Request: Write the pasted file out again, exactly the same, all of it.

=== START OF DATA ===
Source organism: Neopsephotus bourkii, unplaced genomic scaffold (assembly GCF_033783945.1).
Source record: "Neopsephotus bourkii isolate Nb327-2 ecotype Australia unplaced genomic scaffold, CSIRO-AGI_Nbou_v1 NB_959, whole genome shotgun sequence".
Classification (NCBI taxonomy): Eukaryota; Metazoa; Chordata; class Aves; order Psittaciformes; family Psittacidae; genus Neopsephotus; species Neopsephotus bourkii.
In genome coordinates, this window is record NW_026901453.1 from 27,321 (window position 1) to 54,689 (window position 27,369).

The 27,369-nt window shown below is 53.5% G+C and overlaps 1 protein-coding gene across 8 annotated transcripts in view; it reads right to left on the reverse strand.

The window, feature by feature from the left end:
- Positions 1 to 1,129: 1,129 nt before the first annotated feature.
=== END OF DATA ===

Source organism: Neopsephotus bourkii, unplaced genomic scaffold (assembly GCF_033783945.1).
Source record: "Neopsephotus bourkii isolate Nb327-2 ecotype Australia unplaced genomic scaffold, CSIRO-AGI_Nbou_v1 NB_959, whole genome shotgun sequence".
Classification (NCBI taxonomy): Eukaryota; Metazoa; Chordata; class Aves; order Psittaciformes; family Psittacidae; genus Neopsephotus; species Neopsephotus bourkii.
In genome coordinates, this window is record NW_026901453.1 from 27,321 (window position 1) to 54,689 (window position 27,369).

The 27,369-nt window shown below is 53.5% G+C and overlaps 1 protein-coding gene across 8 annotated transcripts in view; it reads right to left on the reverse strand.

The window, feature by feature from the left end:
- Positions 1 to 1,129: 1,129 nt before the first annotated feature.